In North America alone, close to 20 billion sanitary napkins, tampons and applicators are sent to landfills every year. Here at Spoonflower, we spend a lot of time thinking about how we can use our skill and talent as sewists to make small changes towards more sustainable living that have the potential to make a big impact. Many of us have vowed to cut back on our paper towel use, opted for fabric produce bags instead of plastic ones, and wrapped up our leftovers with DIY reusable food wraps, but what about period products?
Spoonflower Ambassador Rumana opened up recently on Instagram about her experience switching from disposable products to menstrual cups and period pants. As soon as we read it, we knew we had to get her on our blog to share more about how sewists can make their own period underwear, which is traditionally a pretty expensive item to purchase in retail. She took on the task of sourcing the best materials and finding the smartest methods to create your own that not only provide practical, reliable protection, but look stylish, too.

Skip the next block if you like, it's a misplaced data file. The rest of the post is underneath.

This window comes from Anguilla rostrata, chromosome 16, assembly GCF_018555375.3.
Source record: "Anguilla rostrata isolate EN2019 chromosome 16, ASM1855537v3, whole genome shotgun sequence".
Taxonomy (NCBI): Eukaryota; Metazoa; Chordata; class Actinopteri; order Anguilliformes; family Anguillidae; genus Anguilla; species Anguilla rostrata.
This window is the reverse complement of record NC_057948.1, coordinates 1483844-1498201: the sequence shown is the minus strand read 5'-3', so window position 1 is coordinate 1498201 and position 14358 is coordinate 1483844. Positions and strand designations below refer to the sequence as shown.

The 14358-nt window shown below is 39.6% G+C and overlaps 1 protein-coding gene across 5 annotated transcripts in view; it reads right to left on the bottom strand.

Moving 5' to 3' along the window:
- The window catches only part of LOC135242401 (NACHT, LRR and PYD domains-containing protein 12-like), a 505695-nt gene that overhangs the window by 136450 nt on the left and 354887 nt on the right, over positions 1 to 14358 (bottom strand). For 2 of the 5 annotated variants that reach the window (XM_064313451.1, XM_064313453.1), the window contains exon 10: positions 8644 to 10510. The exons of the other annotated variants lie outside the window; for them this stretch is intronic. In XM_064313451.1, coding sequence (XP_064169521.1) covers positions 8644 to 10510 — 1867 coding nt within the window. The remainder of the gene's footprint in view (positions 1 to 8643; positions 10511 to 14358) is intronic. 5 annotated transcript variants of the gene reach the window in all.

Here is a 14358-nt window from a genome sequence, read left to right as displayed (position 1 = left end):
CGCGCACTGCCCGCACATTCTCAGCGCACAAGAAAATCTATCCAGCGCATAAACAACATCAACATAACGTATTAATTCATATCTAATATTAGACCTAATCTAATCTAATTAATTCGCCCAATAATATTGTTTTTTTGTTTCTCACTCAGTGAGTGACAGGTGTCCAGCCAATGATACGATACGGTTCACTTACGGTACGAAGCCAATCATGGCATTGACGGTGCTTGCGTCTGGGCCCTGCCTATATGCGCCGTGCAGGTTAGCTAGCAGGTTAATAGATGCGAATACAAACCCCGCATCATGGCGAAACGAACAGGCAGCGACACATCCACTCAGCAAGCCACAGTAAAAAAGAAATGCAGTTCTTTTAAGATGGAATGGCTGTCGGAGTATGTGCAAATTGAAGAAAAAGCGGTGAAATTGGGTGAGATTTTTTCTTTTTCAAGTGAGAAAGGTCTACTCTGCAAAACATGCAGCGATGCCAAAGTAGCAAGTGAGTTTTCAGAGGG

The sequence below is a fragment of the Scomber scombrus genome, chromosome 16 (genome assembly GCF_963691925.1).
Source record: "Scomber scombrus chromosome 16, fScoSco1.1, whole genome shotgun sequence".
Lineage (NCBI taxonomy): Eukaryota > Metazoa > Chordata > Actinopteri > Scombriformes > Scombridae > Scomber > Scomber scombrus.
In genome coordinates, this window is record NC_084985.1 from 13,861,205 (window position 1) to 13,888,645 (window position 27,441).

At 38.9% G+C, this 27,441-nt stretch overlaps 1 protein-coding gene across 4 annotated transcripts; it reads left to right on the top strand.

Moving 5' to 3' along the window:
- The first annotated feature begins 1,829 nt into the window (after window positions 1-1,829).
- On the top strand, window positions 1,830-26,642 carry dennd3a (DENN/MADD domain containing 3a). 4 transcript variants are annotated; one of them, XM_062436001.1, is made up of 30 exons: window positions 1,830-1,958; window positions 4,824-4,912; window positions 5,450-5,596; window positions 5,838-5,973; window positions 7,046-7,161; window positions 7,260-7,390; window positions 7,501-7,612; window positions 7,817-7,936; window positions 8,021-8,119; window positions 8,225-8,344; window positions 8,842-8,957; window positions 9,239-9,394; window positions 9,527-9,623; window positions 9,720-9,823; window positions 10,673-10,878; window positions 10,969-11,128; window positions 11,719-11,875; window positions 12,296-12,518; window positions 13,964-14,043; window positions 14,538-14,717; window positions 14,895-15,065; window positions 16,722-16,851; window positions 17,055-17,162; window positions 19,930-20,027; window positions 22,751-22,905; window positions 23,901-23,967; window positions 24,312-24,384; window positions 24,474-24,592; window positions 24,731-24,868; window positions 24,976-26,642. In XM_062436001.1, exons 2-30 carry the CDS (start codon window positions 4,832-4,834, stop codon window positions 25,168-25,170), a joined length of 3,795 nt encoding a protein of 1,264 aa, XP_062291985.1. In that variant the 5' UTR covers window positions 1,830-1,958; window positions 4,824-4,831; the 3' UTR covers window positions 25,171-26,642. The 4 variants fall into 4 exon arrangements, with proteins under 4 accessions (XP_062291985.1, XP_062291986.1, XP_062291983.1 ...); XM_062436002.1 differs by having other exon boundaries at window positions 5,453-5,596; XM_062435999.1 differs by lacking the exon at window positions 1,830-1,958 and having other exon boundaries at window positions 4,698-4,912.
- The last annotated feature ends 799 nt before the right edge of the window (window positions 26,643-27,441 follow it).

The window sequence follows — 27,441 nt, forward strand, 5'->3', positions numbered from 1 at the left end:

Rumana: Like a lot of people, I’ve tried to make changes in my day-to-day life that are more environmentally friendly. One of the biggest (and probably the best) changes I’ve made was changing to reusable period products.
Not only have I drastically reduced my waste during that time of the month, but I’ve also found it so much more practical than the traditional pads or tampons. Now, this didn’t come without a bit of trial and error and I’ve written some blog posts about my experiences of specific products. For me, I found the perfect combination was the menstrual cup and period pants. I use the period pants for lighter days/night-time or just as a “backup” to the cup (instead of a liner). I found these so much more comfortable than reusable sanitary pads.
But the biggest holdback for reusable period underwear is that they can be pretty expensive and let’s be honest, a bit boring in style! Depending on how heavy your periods are (and how you plan to use the pants) you might need a whole week’s worth or more. This is where being able to sew helps. Luckily, period underpants are actually not that hard to make yourself!